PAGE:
The listening area is under a heat advisory until tomorrow night at 7 p.m. and with that pet safety is a concern. The Humane Society of the United States has a few tips to help keep pets safe despite the rising temperatures.
- Never leave a pet in a car – the society says, on an 85-degree day the temperature in a car with the windows opened slightly can reach 102 degrees in 10 minutes and after 30 minutes it can reach 120 degrees, a temperature at which a pet may suffer organ damage or die.
- Also, provide ample shade and cold water, add ice to the water when possible. A dog house does not provide relief from heat, tree shade and tarps are ideal because they allow for air flow.
- Humidity affects pets – if the humidity is high it is difficult for pets to cool themselves because they are unable to evaporate moisture from their lungs. A dog’s temperature should not get above 104 degrees. “It’s important to remember that it’s not just the ambient temperature but also the humidity that can affect your pet,” says Dr. Barry Kellogg, VMD, of the Humane Society Veterinary Medical Association. “Animals pant to evaporate moisture from their lungs, which takes heat away from their body. If the humidity is too high, they are unable to cool themselves, and their temperature will skyrocket to dangerous levels—very quickly.”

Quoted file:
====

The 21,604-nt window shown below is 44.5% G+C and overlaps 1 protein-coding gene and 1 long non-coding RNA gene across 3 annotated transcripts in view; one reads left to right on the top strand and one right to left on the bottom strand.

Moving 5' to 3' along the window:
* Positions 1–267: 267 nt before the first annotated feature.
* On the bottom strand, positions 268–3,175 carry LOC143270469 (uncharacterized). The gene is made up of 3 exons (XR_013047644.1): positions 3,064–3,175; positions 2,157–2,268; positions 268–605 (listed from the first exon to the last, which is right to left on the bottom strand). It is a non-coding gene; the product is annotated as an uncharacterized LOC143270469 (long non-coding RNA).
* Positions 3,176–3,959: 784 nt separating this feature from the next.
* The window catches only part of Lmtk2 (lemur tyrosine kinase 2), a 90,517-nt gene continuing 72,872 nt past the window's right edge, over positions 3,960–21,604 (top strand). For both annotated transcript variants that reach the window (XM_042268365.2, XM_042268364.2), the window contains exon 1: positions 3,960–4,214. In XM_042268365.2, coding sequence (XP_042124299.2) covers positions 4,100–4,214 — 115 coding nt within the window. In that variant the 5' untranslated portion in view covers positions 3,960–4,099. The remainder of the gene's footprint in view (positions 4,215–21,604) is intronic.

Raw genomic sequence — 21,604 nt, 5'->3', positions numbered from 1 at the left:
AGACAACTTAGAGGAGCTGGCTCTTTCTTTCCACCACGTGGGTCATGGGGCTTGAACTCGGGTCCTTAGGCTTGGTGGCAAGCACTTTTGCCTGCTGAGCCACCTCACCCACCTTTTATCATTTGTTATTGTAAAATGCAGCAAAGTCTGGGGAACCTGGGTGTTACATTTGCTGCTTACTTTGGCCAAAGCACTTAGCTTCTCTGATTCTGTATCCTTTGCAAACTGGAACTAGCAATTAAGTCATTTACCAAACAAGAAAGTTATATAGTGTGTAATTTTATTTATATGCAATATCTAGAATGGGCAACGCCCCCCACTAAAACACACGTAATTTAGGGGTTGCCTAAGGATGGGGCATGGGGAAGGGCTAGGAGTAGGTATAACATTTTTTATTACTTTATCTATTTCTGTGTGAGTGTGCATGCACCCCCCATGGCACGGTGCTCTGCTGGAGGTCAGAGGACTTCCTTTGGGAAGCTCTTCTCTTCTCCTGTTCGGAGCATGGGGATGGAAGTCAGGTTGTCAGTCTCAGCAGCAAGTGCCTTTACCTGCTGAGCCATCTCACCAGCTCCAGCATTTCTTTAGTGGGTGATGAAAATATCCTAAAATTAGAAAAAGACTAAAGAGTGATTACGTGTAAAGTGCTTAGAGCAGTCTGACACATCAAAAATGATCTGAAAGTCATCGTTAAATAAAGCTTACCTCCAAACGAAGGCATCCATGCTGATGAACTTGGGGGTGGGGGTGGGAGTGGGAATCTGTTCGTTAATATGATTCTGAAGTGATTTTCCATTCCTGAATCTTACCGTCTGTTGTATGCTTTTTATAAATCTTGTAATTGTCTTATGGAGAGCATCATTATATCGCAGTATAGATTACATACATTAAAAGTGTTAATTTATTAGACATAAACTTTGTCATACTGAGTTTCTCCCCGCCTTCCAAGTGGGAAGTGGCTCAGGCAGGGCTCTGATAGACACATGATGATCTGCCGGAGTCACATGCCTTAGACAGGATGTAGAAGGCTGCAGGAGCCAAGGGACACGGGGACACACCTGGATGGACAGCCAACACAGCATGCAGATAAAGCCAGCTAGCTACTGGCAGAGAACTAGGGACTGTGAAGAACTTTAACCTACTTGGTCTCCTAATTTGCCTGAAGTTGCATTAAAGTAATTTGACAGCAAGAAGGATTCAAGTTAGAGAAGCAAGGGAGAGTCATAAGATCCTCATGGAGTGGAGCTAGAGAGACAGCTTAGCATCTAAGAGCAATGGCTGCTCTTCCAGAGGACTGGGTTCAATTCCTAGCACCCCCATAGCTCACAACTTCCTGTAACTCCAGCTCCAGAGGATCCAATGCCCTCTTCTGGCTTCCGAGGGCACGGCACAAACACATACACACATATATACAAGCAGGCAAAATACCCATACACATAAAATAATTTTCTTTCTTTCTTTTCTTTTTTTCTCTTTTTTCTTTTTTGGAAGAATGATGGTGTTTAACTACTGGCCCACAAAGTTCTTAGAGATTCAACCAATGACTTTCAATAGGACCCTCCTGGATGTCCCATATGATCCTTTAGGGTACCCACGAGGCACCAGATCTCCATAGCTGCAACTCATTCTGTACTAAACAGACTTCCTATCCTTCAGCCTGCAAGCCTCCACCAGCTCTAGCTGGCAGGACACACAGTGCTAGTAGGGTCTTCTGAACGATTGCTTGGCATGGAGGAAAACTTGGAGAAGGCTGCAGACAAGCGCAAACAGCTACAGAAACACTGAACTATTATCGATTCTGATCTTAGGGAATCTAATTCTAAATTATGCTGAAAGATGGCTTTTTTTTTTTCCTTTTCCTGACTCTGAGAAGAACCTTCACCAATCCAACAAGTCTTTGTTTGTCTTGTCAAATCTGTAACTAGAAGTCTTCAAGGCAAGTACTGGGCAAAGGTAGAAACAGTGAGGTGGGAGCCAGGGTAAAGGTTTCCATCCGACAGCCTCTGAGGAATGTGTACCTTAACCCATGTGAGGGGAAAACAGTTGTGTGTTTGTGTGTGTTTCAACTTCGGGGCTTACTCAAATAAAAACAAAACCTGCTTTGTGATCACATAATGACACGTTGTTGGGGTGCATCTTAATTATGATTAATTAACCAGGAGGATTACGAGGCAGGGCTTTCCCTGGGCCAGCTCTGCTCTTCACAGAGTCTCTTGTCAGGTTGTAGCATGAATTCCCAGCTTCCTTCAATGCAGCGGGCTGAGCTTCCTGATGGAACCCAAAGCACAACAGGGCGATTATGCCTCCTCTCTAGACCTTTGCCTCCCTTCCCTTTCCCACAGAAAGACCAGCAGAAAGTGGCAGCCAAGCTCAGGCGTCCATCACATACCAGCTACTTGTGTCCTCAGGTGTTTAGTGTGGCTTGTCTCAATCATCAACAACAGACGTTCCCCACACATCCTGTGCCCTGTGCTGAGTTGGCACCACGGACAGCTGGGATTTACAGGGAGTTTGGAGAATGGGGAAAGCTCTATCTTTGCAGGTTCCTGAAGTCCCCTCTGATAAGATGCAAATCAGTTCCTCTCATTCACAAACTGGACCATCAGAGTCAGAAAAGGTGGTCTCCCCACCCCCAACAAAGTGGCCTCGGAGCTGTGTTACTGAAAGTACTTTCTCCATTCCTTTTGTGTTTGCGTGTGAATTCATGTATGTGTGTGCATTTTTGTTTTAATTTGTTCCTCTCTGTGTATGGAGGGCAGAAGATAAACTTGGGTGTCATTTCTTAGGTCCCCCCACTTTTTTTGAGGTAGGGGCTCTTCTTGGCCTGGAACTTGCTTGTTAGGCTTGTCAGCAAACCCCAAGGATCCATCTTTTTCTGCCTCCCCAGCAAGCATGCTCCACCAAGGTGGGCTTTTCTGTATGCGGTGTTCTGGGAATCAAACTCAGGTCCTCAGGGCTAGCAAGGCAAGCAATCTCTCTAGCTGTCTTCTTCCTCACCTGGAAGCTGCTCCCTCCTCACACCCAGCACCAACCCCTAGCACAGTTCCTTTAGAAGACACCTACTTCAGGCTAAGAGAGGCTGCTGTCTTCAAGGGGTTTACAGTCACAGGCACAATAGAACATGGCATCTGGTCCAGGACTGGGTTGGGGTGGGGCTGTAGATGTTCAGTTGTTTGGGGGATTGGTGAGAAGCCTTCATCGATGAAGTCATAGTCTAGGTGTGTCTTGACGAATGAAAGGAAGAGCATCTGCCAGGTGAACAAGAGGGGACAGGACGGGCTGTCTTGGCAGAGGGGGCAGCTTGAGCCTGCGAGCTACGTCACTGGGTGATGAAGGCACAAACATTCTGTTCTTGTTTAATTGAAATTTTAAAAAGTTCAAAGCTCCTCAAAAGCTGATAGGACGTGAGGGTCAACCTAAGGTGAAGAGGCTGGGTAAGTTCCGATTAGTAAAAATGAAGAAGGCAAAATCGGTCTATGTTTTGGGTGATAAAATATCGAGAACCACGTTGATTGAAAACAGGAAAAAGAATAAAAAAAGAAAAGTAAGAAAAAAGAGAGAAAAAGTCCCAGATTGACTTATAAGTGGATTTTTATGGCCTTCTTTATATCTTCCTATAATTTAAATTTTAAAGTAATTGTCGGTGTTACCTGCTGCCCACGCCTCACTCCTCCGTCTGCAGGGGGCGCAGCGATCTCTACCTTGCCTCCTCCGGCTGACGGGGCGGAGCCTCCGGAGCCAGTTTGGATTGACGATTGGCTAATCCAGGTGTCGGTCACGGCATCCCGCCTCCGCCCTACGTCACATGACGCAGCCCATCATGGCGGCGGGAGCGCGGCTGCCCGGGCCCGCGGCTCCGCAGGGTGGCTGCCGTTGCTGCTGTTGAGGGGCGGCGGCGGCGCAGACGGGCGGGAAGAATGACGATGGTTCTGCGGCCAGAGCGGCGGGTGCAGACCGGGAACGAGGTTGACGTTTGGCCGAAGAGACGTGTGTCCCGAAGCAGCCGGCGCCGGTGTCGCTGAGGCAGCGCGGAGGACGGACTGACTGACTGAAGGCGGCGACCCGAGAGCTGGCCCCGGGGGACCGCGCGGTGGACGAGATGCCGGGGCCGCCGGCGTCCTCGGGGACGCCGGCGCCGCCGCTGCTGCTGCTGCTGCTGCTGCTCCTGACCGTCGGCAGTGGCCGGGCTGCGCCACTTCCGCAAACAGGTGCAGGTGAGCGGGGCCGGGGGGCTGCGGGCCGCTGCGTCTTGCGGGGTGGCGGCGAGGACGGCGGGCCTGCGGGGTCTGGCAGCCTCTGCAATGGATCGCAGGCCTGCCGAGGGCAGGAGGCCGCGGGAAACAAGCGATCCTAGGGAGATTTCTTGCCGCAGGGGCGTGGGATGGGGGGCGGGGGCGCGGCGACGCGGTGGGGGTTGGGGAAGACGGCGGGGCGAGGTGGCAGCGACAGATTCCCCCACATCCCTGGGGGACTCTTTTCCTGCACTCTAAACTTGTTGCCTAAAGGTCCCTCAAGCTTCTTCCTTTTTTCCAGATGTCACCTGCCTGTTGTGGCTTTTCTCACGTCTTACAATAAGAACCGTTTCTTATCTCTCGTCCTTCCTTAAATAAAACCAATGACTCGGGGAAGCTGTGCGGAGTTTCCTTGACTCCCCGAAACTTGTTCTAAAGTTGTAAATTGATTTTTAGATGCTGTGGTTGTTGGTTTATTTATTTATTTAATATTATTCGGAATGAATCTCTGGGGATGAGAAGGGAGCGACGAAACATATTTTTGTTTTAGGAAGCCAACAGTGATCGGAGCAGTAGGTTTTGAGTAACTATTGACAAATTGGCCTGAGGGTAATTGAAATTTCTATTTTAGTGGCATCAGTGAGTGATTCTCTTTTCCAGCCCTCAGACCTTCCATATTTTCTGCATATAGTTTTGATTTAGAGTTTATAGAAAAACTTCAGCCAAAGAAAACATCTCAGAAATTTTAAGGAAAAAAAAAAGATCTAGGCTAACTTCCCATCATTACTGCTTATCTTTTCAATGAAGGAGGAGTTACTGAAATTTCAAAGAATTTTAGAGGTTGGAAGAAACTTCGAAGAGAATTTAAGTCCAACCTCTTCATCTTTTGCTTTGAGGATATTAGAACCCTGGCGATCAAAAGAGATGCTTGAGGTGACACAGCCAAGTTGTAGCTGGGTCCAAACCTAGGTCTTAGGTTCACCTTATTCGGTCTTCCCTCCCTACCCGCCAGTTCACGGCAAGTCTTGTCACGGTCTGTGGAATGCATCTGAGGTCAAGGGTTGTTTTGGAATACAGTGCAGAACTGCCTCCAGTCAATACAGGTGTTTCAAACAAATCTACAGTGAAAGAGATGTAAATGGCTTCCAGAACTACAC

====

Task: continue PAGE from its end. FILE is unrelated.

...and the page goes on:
- Limit exercise on hot days.
- Fans do not cool off pets as well as they do people.
In addition, signs of heatstroke include: heavy panting, glazed eyes, rapid hearbeat, lethargy, lack of coordination, vomiting and excessive thirst. To treat a pet suffering from heatstroke, the society recommends, moving the pet to an airconditioned area, applying ice packs or cold towels, and letting the pet drink small amounts of water or lick ice cubes. Take the pet directly to a veterinarian.
For more information visit the society’s webpage by clicking here.